President Obama’s competence problem is worse than it looks


Guatemala's President Otto Perez Molina, left, and Honduran President Juan Hernandez, right, listen as President Obama speaks to the media, after they met on July 25 at the White House to discuss Central American immigration and the border crisis. (AP)

You can understand President Obama's current political problems -- and how those problems could make things very tough for his party in this fall's midterm election -- in a single word. And that word is "competence."

Obama was elected in 2008 on a stated promise that he would restore competence to government. He pitched himself as the antidote to "Heck of a job, Brownie" and the Bush years, the person who would always put the most qualified candidate in every job in his Administration. That the basic functioning of government would never be in question.

Almost six years on from that election, however, Obama is faltering badly on the competence question and, in so doing, badly imperiling not only his ability to enact any sort of second term agenda but also Democrats' chances this fall. A series of events -- from the VA scandal to the ongoing border crisis to the situation in Ukraine to the NSA spying program -- have badly undermined the idea that Obama can effectively manage the government.

The latest evidence is a question in a CNN/Opinion Research Corporation poll released Sunday that asks whether the phrase "can manage the government effectively" applies to Obama. Just more than four in ten (42 percent) said that it does while 57 percent said it does not. (It was the lowest that Obama scored on any of the six characteristic questions CNN asked in the survey.)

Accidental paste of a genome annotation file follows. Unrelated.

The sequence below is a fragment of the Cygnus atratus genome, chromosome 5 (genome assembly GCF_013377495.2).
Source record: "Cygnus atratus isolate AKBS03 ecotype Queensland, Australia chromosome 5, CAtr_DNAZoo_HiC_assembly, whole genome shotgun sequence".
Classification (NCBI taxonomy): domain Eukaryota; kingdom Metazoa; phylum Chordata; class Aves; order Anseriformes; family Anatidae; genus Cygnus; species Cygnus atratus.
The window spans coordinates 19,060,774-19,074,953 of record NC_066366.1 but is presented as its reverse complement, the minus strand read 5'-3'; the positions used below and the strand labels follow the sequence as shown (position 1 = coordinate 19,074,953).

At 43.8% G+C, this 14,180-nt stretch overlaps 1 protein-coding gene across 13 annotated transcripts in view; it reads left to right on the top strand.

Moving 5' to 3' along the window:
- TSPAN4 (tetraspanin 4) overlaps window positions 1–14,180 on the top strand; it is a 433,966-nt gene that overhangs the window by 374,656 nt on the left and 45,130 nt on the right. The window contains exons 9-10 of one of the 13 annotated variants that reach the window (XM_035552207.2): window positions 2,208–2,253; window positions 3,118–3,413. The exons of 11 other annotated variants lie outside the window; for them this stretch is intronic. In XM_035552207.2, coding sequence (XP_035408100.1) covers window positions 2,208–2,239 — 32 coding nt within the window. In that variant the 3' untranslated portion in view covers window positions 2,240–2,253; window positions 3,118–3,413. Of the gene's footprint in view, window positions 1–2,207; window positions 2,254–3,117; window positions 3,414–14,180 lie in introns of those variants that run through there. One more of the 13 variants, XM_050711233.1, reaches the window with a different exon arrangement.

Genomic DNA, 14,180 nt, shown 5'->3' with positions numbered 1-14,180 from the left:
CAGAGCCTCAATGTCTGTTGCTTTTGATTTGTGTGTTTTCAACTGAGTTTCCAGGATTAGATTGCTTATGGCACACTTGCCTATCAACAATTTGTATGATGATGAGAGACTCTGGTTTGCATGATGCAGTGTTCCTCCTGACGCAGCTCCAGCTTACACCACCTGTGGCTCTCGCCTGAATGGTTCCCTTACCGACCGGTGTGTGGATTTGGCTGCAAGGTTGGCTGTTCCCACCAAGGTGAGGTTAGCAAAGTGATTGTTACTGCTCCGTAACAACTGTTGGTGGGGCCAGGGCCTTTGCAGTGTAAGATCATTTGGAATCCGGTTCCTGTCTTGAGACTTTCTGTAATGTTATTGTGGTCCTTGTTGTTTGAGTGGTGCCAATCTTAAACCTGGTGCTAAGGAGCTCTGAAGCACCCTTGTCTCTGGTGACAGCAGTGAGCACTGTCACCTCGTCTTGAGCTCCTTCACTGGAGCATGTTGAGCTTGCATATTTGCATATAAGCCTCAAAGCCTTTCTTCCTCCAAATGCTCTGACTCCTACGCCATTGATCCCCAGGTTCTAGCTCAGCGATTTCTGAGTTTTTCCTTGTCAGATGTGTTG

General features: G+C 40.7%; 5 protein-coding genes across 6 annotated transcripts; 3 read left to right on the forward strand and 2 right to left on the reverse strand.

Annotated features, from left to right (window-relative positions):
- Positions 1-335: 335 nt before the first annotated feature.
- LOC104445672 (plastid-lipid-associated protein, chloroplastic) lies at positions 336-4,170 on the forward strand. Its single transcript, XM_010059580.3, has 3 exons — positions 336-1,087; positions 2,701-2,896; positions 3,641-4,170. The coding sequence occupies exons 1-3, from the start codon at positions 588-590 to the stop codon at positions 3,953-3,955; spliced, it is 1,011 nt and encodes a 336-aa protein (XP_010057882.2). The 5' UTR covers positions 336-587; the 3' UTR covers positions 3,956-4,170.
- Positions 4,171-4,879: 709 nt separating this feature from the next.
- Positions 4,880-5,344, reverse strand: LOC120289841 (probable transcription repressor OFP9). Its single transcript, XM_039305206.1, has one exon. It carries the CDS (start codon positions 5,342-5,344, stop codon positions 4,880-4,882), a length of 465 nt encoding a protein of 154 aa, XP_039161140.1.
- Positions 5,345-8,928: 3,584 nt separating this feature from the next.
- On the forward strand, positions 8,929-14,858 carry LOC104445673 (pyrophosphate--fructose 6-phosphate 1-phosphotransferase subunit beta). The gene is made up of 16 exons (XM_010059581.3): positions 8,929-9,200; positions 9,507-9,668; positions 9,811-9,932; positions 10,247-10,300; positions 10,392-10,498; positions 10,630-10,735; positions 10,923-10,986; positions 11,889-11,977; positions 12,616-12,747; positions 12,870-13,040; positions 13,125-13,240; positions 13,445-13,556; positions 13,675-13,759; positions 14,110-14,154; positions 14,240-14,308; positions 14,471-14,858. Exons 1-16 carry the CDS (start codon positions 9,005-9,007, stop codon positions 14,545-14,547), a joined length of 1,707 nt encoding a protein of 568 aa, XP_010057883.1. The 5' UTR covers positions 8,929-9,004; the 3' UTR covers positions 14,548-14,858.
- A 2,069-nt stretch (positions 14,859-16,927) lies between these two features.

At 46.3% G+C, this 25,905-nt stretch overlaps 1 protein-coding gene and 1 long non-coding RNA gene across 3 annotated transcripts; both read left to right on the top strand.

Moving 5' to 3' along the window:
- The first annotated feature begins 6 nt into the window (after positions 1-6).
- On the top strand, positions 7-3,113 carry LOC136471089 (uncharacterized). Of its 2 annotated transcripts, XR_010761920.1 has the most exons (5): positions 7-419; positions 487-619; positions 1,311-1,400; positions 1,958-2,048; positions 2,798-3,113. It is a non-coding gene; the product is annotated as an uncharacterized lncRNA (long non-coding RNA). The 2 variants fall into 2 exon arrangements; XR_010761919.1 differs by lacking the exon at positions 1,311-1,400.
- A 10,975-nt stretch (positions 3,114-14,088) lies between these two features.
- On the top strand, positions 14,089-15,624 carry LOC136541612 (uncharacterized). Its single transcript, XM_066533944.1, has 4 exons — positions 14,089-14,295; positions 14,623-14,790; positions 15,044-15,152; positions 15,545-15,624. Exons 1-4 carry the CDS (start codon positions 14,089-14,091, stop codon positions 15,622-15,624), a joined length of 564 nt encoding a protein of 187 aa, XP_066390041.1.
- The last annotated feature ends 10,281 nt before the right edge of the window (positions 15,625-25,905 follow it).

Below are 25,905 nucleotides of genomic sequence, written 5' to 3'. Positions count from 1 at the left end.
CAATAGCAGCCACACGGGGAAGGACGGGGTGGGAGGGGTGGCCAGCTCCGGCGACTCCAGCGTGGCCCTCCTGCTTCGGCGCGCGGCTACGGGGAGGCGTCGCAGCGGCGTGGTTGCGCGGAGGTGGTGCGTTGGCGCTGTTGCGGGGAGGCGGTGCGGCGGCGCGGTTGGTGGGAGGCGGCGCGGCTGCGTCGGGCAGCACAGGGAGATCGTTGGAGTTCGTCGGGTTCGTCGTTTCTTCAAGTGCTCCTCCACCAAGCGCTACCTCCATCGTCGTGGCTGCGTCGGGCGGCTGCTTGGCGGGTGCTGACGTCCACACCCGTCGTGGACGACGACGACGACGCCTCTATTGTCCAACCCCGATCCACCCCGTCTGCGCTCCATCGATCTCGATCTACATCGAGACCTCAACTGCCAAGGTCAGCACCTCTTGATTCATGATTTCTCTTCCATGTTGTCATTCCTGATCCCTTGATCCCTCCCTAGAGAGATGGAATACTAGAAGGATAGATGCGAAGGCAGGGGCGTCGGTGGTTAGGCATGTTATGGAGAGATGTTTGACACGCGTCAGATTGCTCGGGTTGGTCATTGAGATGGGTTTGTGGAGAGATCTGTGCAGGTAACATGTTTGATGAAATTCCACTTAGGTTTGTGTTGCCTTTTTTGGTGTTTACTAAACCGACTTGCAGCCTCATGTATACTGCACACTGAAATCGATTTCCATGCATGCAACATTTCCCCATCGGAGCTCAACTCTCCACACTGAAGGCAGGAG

Obama's trajectory on the question is all to the bad for Democrats. Back in December 2009, more than three quarters of respondents in a CNN/ORC poll said that Obama was an effective manager of the government. By early November 2009 that number had dropped to 58 percent. It dipped below 50 percent for the first time in June 2010 and in the three polls in which CNN has asked the question since mid-November 2013, 40 percent, 43 percent and now 42 percent, respectively, have said that he is a good manager.

Again, this matters because so much of the Obama brand was premised on the idea that whether or not you agreed with him on issues, you knew he was not going to be George W. Bush when it came to running the government day to day.  Increasingly, that is not true in the minds of many Americans.

The numbers on the competence question are even more troubling when you see it through the prism of the 2014 midterm electorate -- an electorate that is likely to be whiter and older than the one that re-elected Obama in 2012. Among white voters, 70 percent said that "can manage the government effectively" is not a trait they would ascribe to Obama.  Among voters 50 and older, 62 percent say that Obama can't manage the government effectively.  Eighty nine percent of Republicans say Obama isn't a competent manager while 76 percent of Democrats say he is.  Two thirds of independents say that Obama ins't an effective manager of the government.

What those numbers mean is that if Obama is a major topic of conversation in the most competitive Senate and House races this November, that's a very bad thing for his party.

Chris Cillizza writes “The Fix,” a politics blog for the Washington Post. He also covers the White House.
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